Mogadishu residents flee worst fighting in months
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Thousands have fled the embattled Somali capital of Mogadishu as fighting between pro-government forces and hard-line militants over the past week killed more than 100 people, according to the UN refugee agency.
AFP - Residents fled Mogadishu on Friday as pro-government forces scrambled to contain an insurgent onslaught that has left more than 100 dead over the past week.
The embattled government, entrenched in an ever-shrinking tract of the city, appointed a new army chief late Thursday after failing to repel the offensive that heightened international concerns over the lawless nation.
The fighting has "so far claimed the lives of more than 135 people," the UN's refugee agency said in a statement, adding that it had counted 315 wounded and 30,000 displaced.
"Hospitals in central Mogadishu are reported to be overwhelmed by the large number of casualties in need of urgent medical attention," the UNHCR statement said.
Earlier Friday, Somali Information Minister Farhan Ali Mohamoud spoke of at least 103 killed and 18,000 displaced.
Yusuf Osman Dhumal was named the new military chief. "He will command the military operations in the capital," Mohamoud also told reporters.
The strife-torn seaside capital woke up to an uneasy calm as the Islamist insurgents maintained positions in trenches along streets near the presidential palace.
War-weary civilians carrying belongings on their heads or strapped to their backs fled some parts of the capital.
"The situation is calm this morning, we have not heard any gunshot so far, but we are not sure how long it will last," resident Mohamed Moalim Dahir said.
The UN's top envoy to Somalia, Ahmedou Ould Abdallah appealed for urgent humanitarian aid for the displaced civilians "many of whom only recently returned home hoping to restart their lives".
"I would urge concerned governments to move quickly to provide direct bilateral assistance to the Somali government," he said.
"Civilians need basic assistance such as clean water, medicine, blankets and shelter and they need it now."
President Sharif Sheikh Ahmed holed up in the presidential compound under the protection of a 4,000-strong African Union peacekeeping force (AMISOM).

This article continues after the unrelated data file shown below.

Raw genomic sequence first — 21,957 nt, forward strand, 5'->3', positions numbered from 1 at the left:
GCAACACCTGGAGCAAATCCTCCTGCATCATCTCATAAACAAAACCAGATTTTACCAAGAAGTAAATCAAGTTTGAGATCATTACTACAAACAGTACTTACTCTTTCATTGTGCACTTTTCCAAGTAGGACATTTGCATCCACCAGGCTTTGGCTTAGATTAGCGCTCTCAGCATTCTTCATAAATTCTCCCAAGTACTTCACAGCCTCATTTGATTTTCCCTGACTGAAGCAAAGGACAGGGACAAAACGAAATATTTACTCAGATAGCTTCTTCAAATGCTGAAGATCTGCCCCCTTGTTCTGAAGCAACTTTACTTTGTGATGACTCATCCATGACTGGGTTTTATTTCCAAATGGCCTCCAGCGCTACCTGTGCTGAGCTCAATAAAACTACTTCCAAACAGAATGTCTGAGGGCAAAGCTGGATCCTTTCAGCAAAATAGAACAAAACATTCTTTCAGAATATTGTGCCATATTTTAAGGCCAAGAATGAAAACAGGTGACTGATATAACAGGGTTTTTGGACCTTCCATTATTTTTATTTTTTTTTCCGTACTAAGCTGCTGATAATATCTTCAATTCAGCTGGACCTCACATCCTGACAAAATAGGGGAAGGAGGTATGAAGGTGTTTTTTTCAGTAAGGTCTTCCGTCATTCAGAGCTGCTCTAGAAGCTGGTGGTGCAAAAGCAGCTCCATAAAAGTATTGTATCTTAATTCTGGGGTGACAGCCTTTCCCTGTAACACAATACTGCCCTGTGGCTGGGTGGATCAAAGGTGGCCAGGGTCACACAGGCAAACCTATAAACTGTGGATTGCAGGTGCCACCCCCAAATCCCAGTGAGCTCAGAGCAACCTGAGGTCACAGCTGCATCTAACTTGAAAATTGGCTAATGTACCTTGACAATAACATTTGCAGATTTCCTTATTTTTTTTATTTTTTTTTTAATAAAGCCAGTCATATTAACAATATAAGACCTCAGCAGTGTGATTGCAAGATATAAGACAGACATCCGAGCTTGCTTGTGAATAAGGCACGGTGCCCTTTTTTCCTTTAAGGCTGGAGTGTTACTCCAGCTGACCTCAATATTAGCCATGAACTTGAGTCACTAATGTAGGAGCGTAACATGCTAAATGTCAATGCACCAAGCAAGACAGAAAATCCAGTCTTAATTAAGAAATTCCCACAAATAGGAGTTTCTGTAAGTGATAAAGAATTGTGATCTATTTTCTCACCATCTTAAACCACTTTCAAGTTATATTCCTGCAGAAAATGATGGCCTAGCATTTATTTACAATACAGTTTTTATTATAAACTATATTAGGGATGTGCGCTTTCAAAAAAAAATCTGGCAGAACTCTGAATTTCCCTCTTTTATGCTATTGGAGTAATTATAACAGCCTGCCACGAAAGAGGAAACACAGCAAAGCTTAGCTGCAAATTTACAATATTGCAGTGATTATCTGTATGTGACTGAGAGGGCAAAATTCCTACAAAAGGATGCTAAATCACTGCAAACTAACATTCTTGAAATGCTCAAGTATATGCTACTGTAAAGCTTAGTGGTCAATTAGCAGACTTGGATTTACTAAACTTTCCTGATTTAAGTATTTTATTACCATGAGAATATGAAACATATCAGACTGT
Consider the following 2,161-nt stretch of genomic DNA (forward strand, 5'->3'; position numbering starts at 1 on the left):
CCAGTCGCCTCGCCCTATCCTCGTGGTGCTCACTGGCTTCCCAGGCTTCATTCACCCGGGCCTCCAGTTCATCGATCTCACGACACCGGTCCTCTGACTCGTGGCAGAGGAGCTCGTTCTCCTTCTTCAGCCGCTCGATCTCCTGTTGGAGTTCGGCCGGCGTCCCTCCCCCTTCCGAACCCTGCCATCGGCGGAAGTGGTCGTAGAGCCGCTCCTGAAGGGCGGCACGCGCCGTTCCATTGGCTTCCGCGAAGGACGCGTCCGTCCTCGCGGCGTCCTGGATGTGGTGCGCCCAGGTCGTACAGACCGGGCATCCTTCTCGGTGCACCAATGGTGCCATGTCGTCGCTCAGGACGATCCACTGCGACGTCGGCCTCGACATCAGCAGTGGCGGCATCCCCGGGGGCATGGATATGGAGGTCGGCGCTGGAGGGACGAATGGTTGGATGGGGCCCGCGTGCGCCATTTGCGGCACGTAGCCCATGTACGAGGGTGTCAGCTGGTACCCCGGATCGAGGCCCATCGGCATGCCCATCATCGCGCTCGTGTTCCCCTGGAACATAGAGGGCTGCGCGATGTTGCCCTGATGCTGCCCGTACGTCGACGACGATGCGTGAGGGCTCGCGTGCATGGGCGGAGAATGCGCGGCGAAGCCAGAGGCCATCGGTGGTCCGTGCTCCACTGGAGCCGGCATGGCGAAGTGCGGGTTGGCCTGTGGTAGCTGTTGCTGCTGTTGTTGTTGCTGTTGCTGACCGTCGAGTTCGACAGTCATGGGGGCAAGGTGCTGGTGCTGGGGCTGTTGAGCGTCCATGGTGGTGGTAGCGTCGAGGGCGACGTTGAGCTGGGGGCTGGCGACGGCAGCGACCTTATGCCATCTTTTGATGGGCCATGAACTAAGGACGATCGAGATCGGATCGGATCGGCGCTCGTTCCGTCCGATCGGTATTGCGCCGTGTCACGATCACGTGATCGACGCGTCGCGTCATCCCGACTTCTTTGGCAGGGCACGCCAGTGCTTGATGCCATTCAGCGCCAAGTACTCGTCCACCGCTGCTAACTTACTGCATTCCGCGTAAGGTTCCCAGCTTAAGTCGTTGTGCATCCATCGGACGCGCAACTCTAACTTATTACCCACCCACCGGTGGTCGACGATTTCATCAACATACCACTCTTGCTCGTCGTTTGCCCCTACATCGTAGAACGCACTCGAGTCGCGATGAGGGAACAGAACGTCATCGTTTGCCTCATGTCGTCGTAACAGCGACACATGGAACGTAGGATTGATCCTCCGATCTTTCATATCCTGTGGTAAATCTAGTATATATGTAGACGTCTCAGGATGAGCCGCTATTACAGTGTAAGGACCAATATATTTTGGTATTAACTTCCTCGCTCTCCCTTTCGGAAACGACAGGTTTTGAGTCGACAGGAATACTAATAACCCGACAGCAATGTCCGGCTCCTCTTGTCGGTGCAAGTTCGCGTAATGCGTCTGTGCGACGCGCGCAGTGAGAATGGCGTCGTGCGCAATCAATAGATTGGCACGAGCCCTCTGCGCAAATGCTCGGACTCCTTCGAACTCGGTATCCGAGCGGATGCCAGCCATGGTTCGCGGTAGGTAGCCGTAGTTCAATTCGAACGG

International donors last month pledged more than 200 million dollars to help bolster security institutions and the struggling African peacekeeping mission.
The rebel forces consisting mainly of the Shebab, a radical group whose leaders are suspected of links to Al-Qaeda, and Hezb al-Islamiya, another armed organisation loyal to hardline opposition leader Sheikh Hassan Dahir Aweys Aweys, launched an offensive against the transitional government on May 7.
The rebel fighters say they are determined to topple Sharif's fledgling administration.
"We can expect clashes any time soon because there is no ceasefire deal in place and both sides are keeping vigil in their positions," said Abullahi Isse Gacamey, a Somali police officer.
The hardliners who want Sharia law imposed across the Horn of Africa nation, have admitted receiving support from foreign jihadists.
The United States "urges the government of the state of Eritrea to stop fanning the flames of violence in Somalia," State Department spokesman Ian Kelly said Thursday in a statement.
Kelly said the transitional government in Mogadishu has come under repeated attack from extremist groups pursuing a radical agenda "that can only promote further acts of terrorism and lead to greater regional instability."
A country of seven million people, Somalia has had no effective central authority since former president Mohamed Siad Barre was ousted in 1991, setting off a bloody cycle of clashes between rival factions.
Pirate attacks in the Indian Ocean and Gulf of Aden by Somali groups have accentuated international concerns.
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